Brazilian court ruling leaves ex-president Lula da Silva facing jail

‘Desire to bury corruption’ won out in supreme court decision, prosecutor says

Supporters of former Brazilian president Luiz Inácio Lula da Silva hold signs during the supreme court’s sentence ruling in São Bernardo do Campo. Photograph: Patricia Monteiro/Bloomberg

Supporters of former Brazilian president Luiz Inácio Lula da Silva hold signs during the supreme court’s sentence ruling in São Bernardo do Campo. Photograph: Patricia Monteiro/Bloomberg


With his failure to secure a writ of habeas corpus from Brazil’s supreme court Luiz Inácio Lula da Silva is now much closer to prison than realising the return to the presidency he has sought to navigate through his mounting legal woes.

Wednesday’s six-five ruling against him after a rancorous 11-hour session amid heightened political tensions means the popular former union boss can now be detained to start a 12-year and one month prison sentence for corruption involving a beachside apartment.

When the former president will be detained and how much jail time he eventually serves remain uncertain. But the likelihood that he will now be arrested, possibly within days, all but ends any faint hope Lula retained of disputing October’s presidential elections.

Instead he now faces spending the next few months desperately trying to get any jail time transformed into a more amenable house arrest at least. Even if he manages that it will be of limited comfort. Several of the other corruption cases Lula is facing are edging towards verdicts. More harsh sentences against him are thought likely.

All this will leave his Workers Party without a competitive candidate in October’s race. It has sought to portray the corruption cases against Lula as a political witch-hunt designed to remove the contest’s clear front-runner. In a statement it labelled Wednesday’s ruling “a tragic day for Brazilian democracy”.

Decision celebrated

But federal prosecutors celebrated the court’s decision as a victory against the mounting efforts among politicians and senior figures in the judiciary to disarm the sprawling Car Wash investigations into corruption between elected officials and private-sector contractors.

“Today the supreme court had the chance to bury Car Wash or bury impunity and corruption. The desire to bury corruption won out,” said prosecutor Diogo Castor de Matos speaking after the court verdict.

A granting of habeas corpus would have guaranteed Lula’s freedom, potentially for years, while he exhausted all the legal avenues provided for in Brazil’s lethargic judicial system appealing against his conviction last year in the apartment case. It could also have set a precedent that would have prevented others caught up in the investigations from having to start their sentences once an initial conviction is upheld on appeal, a move prosecutors said could fatally undermine the investigations.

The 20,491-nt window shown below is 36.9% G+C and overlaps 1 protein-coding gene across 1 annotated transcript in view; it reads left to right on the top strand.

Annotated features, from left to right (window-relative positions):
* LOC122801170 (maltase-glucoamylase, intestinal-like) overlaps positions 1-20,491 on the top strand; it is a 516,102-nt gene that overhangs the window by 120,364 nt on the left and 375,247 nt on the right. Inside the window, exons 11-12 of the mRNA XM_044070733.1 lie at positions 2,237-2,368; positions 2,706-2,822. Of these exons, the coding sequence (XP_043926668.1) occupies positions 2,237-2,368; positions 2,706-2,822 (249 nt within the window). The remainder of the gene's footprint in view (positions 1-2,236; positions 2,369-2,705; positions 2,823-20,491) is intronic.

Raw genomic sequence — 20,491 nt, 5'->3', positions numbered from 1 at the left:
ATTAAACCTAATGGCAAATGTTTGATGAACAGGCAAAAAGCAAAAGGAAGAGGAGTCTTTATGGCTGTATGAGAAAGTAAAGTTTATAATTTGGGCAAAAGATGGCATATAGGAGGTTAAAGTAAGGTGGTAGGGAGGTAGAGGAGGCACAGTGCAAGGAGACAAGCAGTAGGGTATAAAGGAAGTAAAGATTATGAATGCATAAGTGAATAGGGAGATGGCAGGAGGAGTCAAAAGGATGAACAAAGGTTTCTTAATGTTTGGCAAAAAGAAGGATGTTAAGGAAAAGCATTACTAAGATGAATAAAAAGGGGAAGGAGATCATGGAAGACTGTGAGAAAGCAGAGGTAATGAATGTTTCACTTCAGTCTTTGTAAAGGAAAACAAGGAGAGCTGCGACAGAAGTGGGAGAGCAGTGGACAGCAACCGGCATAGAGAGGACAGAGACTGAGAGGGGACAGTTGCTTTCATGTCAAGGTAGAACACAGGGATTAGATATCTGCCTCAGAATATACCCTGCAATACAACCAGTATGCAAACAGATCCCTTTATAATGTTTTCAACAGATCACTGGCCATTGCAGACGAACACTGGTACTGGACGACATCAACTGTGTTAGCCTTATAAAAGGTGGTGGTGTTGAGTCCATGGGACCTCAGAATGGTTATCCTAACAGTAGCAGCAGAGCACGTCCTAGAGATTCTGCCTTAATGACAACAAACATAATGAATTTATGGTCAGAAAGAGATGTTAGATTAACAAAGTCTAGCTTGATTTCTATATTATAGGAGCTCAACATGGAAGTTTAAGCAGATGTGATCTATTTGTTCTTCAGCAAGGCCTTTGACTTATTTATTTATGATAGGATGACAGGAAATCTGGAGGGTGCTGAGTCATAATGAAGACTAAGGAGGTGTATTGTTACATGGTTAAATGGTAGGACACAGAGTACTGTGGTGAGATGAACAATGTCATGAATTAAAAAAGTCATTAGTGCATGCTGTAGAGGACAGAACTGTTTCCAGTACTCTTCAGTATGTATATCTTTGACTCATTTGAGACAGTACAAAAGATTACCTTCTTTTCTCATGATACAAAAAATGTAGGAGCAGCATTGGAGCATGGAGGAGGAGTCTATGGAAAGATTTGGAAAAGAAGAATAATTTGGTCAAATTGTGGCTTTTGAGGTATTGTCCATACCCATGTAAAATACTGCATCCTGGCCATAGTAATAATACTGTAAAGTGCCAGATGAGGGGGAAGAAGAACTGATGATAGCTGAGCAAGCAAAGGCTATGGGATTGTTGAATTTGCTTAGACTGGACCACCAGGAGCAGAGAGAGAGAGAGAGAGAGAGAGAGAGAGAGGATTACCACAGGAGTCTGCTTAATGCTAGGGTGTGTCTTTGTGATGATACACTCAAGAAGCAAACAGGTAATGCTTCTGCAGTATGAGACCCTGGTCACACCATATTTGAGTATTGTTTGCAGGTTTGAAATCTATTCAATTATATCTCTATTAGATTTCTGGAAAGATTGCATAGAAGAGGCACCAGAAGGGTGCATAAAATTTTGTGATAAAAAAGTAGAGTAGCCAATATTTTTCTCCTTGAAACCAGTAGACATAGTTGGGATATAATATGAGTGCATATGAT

But Wednesday’s session highlighted that powerful members of the supreme court, led by the controversial justice Gilmar Mendes, are increasingly uncomfortable with the rigour of lower court judges in detaining members of the country’s political and economic elite.

In voting in favour of granting Lula habeas corpus Mendes criticised lower courts for insisting that those convicted of crimes automatically start their sentences after their convictions have been upheld on appeal. “We have always said that prison is a juridical possibility, not an obligation,” he said explaining his decision.

Though defeated on Wednesday Mendes and those who voted with him will likely try again to protect those convicted in two courts from starting their sentences as they are seeking to have the supreme court revise its own decision of November 2016 to allow the execution of sentences once an appeal has been heard.

This debate over judicially-sanctioned impunity has been further heated by a statement from the head of Brazil’s army. General Eduardo Villas Bôas said ahead of the supreme court session the army repudiated impunity, widely interpreted as a call to reject Lula’s habeas corpus request. The intervention drew widespread condemnation.

Brazil’s military has largely stayed out of politics since it returned power to the civilians in 1985.